MMT is back doing longer commutes.  Melbourne’s winter weather seems to have started its gradual move towards less windy and warmer days.  The days are noticeably longer with sunrise and sunset bookending increasing periods of daylight.  This has meant some reconsideration of suitable commuter gear.  The two pieces of kit that I have consistently used over the last 12 months have been 2XU’s long sleeve Ignition ¼  Zip Top in bright orange and Proviz’s cycling gillet.

 2XU Ignition Top

20160823-2XU-Ignition-Top MMT gives the 2XU Ignition Top 4 ½ Marvs 🙂 out of 5.  Its a very comfortable high visibility top if you can find the original orange version.

I bought my bright orange version mine from an outlet shop on Southbank about 18 months ago.  So readers you can treat this as a long term review.  I bought the top going into winter 2015, as I realised that I needed something warm and bright for my daily commute.  Most of the high visibility gear I owned left me shivering in the morning leg.  Happily this top fit my requirements by being relatively thick enough to keep out the wind and bright enough to really stand out in traffic.The Ignition top has a good quality ¼ zip, some reflective trim and thumb holes in the sleeves to enable them to be hitched over my riding gloves.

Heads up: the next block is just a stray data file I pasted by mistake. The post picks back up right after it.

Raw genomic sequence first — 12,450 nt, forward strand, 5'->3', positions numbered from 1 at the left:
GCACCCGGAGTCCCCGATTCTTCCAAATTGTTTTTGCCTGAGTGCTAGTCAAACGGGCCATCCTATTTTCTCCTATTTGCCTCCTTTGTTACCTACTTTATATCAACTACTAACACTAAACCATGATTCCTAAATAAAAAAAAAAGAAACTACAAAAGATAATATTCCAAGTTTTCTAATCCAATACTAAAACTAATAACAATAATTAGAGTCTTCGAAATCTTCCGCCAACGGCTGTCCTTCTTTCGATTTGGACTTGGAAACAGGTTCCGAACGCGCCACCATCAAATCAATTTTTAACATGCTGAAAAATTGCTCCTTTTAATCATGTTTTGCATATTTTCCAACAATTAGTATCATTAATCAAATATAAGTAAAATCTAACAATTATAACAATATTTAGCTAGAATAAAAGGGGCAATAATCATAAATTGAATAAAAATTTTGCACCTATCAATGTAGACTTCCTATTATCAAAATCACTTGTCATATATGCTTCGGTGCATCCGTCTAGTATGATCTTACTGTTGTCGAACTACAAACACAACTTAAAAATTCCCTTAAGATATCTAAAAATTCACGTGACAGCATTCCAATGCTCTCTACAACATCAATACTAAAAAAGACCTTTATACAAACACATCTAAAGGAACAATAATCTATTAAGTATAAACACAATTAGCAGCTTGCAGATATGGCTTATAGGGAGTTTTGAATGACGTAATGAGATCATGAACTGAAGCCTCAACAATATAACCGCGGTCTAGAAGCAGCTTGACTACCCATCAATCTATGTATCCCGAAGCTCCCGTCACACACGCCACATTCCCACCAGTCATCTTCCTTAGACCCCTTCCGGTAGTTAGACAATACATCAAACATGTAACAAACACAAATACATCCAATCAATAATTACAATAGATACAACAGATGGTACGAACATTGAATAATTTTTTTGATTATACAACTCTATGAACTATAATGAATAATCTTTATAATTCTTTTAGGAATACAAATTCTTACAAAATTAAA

Unlike most of 2XU’s gear which is designed for ridiculously skinny tri-athletes, this top was a regular fit.  I purchased the XL version and it fits comfortably and is stretchy enough to fit over other undershirts.  At $65 dollars, heavily reduced, I suspect, it was fantastic value. The good news is that it’s been cold-washed repeatedly and not lost its brightness.  The bad news is that I suspect that 2XU don’t make/stock them anymore.  The closest match I can find is this in the outlet section of 2XU’s website.